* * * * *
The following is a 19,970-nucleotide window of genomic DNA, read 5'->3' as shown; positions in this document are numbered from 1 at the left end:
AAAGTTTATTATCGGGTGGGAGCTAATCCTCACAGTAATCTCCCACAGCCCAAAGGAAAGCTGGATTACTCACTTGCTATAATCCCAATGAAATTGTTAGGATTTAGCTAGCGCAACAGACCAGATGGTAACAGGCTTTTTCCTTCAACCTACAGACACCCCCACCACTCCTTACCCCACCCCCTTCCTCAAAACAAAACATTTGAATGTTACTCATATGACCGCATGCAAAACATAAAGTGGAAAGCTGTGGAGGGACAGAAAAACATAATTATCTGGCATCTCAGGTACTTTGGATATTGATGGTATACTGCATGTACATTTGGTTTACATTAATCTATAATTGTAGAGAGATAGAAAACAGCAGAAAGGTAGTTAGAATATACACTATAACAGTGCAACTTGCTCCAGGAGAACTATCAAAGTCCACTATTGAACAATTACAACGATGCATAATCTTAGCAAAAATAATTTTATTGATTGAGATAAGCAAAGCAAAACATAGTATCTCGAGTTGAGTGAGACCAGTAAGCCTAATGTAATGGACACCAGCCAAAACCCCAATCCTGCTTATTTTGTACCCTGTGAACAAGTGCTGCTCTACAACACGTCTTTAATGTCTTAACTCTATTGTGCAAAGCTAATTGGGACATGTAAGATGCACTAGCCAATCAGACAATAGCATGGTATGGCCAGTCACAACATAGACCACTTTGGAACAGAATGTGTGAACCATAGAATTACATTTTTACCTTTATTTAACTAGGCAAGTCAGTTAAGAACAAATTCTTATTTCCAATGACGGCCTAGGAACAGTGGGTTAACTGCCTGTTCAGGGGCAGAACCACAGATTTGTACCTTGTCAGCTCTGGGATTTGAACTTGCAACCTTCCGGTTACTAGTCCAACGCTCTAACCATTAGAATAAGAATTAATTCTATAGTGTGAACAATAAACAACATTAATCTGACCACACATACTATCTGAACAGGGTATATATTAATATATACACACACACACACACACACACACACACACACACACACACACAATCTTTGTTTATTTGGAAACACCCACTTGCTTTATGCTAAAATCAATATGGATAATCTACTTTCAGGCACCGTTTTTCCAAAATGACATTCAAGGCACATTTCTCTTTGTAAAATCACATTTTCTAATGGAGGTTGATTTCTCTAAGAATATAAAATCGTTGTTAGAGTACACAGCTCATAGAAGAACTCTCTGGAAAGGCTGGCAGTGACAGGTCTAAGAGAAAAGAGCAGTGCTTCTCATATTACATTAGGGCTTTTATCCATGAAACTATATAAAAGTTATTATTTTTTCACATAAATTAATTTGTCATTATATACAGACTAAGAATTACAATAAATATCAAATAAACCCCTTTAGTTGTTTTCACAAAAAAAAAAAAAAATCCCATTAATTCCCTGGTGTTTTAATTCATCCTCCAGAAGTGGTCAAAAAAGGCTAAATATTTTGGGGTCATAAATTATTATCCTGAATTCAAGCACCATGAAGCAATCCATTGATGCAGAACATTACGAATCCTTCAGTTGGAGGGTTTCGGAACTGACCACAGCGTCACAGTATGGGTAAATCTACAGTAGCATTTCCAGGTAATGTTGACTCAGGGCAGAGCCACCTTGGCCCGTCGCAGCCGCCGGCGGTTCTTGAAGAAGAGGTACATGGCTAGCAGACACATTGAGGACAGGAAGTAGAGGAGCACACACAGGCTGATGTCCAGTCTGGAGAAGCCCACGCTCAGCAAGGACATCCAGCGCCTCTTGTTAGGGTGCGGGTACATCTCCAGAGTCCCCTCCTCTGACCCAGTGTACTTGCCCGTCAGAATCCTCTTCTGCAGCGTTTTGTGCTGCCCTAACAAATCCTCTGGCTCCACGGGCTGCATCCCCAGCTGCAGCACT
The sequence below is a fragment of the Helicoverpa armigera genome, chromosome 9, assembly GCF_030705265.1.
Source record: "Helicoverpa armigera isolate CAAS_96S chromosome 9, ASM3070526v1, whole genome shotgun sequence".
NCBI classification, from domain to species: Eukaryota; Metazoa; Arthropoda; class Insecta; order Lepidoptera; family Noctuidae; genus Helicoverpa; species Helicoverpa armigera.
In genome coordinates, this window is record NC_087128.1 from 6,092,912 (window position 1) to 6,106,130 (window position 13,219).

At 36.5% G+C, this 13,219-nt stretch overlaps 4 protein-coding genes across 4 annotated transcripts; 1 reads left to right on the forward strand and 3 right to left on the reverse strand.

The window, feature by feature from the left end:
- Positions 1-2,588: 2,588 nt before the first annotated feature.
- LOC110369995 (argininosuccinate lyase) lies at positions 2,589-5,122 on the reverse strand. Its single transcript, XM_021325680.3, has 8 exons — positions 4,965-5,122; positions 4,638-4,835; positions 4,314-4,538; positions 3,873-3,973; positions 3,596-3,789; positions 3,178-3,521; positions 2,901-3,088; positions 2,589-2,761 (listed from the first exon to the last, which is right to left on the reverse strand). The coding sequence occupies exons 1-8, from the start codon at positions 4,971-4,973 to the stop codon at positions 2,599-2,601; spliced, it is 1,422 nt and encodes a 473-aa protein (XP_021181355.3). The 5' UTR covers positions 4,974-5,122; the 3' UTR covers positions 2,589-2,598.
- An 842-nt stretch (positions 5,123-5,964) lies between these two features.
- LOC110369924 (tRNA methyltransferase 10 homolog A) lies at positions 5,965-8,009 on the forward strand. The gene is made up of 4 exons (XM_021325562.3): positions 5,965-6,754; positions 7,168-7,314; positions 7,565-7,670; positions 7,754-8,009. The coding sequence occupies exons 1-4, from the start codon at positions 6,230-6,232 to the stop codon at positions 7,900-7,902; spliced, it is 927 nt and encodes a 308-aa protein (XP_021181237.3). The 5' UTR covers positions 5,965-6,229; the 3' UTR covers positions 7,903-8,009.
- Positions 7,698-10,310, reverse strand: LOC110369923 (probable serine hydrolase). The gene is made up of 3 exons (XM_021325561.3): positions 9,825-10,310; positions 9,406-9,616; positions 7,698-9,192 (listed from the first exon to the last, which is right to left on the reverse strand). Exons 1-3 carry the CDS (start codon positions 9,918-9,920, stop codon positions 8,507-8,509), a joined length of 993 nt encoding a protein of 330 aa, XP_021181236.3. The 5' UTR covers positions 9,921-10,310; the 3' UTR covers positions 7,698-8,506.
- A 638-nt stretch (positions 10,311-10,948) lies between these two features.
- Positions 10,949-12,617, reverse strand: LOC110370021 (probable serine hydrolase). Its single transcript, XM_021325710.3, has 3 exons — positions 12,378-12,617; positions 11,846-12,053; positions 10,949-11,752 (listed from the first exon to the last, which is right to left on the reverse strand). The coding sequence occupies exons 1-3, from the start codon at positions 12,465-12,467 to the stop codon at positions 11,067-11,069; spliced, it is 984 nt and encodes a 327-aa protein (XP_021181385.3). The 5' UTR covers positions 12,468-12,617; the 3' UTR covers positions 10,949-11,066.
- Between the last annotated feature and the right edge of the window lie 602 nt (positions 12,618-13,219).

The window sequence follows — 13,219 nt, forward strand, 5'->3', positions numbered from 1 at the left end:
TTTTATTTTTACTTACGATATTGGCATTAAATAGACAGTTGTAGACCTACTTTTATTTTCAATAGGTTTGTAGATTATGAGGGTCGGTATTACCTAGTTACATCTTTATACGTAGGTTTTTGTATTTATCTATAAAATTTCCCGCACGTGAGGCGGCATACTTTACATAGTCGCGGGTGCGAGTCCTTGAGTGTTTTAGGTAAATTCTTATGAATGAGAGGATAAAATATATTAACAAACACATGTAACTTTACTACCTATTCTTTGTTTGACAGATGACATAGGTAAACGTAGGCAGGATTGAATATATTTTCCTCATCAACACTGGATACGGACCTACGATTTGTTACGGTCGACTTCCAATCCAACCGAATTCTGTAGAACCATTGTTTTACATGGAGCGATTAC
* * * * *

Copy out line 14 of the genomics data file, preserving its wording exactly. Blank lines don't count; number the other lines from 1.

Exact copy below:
- A 638-nt stretch (positions 10,311-10,948) lies between these two features.